The morning started in a hazy confusion. Instinctually I woke up and reached for my phone.
“No!” my roommate screamed at me across the room.
Tiffanie woke me up that morning, because I was undergoing a blackout. The next 24 hours would be media and technology free.
The first seconds of my day already displayed my innate attachment to my devices. Not only was my downward reach to my desk habitual, but the start to my day depended on an alarm app.
January 14th began with many challenges, as I delved into what seemed an unfamiliar universe: one in which I was unable to use media or technology. One obstacle occurred at the gym. To my dismay, without a phone I was forced to run to the sound of grumbling machines and human breathlessness. The gym suddenly felt like a robotic laboratory. Surrounded by human robots and machines, I was unable to run very fast. Listening to my own gasping made me realize how tired my body actually felt. Usually I had loud music to distract and encourage me to keep going.
Back at my dorm, my roommate informed me that my friends were trying to contact me to meet earlier and buy food before our boat excursion. I quickly rushed to Mara’s apartment, apologizing for the inconvenience of my blackout. On my walk over, my frustration grew. This blackout seemed selfish to my friends who needed to reach me.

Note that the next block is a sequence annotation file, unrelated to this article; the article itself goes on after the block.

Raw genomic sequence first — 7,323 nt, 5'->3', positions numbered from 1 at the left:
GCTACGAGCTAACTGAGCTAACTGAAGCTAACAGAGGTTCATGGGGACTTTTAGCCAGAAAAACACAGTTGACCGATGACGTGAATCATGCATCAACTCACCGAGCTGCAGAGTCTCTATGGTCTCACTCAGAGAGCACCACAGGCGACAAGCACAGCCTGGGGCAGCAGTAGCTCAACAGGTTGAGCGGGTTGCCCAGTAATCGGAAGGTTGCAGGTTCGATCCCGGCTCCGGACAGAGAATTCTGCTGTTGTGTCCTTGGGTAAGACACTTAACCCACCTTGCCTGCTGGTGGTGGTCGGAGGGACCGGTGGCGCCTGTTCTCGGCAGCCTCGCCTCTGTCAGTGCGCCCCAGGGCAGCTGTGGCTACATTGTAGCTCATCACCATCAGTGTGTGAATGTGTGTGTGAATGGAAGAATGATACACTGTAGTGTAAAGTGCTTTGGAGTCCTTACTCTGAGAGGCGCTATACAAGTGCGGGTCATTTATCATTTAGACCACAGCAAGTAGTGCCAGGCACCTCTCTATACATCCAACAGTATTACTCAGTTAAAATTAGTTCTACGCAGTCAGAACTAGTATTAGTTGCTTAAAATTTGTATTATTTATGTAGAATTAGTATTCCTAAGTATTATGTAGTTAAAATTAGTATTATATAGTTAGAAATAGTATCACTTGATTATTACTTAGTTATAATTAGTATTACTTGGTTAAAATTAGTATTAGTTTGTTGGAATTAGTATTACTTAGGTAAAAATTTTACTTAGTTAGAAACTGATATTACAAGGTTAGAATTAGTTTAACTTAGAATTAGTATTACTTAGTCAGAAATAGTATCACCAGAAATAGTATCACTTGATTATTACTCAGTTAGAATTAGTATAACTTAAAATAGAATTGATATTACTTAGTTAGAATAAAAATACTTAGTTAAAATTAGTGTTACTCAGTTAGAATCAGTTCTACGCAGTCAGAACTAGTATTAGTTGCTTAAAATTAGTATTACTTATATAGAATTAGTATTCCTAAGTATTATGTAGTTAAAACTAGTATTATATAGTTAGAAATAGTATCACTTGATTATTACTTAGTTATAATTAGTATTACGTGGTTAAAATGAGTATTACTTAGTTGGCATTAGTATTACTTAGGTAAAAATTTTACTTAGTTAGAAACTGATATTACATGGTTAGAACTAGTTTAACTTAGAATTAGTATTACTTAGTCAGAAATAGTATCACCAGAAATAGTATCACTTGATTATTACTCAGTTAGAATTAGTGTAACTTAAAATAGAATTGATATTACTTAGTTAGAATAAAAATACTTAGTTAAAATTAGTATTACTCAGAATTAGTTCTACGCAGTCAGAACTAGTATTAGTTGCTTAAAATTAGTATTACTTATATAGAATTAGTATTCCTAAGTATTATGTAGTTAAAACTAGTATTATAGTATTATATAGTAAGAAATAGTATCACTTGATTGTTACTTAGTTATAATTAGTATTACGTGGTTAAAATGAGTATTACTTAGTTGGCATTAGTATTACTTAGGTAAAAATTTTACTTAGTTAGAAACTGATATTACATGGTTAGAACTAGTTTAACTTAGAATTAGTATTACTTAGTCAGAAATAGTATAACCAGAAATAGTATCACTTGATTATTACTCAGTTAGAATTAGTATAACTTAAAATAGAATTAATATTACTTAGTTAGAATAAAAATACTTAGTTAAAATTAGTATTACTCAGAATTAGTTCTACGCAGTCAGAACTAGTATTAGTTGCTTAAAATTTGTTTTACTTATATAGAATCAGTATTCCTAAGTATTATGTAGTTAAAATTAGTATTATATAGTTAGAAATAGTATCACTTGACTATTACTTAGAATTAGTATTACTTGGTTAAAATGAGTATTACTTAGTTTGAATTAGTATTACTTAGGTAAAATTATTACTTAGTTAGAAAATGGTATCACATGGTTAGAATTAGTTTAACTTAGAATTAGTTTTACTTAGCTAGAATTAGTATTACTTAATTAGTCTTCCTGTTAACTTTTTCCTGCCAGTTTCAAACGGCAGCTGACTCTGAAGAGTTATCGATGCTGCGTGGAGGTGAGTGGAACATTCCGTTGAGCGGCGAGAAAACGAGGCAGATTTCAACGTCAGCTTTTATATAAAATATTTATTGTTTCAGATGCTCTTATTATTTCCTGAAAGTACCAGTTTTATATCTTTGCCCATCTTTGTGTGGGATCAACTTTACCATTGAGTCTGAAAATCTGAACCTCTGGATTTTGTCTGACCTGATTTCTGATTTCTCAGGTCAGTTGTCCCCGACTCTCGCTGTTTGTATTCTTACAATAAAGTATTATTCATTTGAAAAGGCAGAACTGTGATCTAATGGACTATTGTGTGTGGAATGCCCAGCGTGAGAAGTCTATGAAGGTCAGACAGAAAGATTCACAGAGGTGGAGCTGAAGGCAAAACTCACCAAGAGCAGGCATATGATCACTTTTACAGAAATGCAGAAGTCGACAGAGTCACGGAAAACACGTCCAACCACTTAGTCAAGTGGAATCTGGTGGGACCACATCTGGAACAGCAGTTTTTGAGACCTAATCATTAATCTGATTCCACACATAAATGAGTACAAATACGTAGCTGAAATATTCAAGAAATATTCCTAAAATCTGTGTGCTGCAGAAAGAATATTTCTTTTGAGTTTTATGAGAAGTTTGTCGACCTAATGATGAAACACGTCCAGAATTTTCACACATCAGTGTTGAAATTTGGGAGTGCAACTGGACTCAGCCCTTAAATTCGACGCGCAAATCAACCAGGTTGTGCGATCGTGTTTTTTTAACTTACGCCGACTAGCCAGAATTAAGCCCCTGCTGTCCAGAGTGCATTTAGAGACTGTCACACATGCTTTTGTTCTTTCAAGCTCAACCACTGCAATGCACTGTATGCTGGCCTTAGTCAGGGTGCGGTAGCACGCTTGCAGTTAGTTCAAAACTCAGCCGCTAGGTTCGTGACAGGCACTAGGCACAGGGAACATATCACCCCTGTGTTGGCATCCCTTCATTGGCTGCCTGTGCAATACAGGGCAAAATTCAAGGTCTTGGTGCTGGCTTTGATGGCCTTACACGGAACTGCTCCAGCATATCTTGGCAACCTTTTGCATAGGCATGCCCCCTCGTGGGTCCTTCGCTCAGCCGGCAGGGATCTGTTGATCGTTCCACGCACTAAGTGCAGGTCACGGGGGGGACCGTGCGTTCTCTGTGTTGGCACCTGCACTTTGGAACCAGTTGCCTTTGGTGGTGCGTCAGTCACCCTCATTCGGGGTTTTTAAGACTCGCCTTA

In the car my friends shared the extra charger, making sure their batteries would make it through the night. Everyone wanted to share our experience through social media. I, on the other hand, was excited not to have my phone tonight. We rented a boat that permitted twelve guests, and I knew some of my friends would be bummed they weren’t invited. Sometimes obnoxious social media sharing only makes others feel excluded.
On the boat my friends immediatly grouped together for a mass photoshoot. However, realizing these photos weren’t for the memories, or to bring us closer, it suddenly appeared fake to me. My friends intentionally posed knowing that they could later upload these photos to Instagram and Facebook and prove to the world that they were “fun and social”.
Finally settling down, we sat in a circle on the deck to play games. As rules were being explained I noticed many of my friends noses deep into their phones not paying attention.
To my surprise, I grew irritated and proposed a rule for the night: no phones. At first my friends protested, but they quickly warmed up to the idea of hanging without the rest of the world interfering.
We laughed for hours. We shared funny and personal stories, bonding in a way that we never could have if our phones were out. Suddenly this blackout didn’t seem like such a terrible experience. Instead, it instigated an experience that allowed my friends and I to grow closer. A night formed into a memory that would be cherished and remembered, and not solely through our photos that would later be uploaded.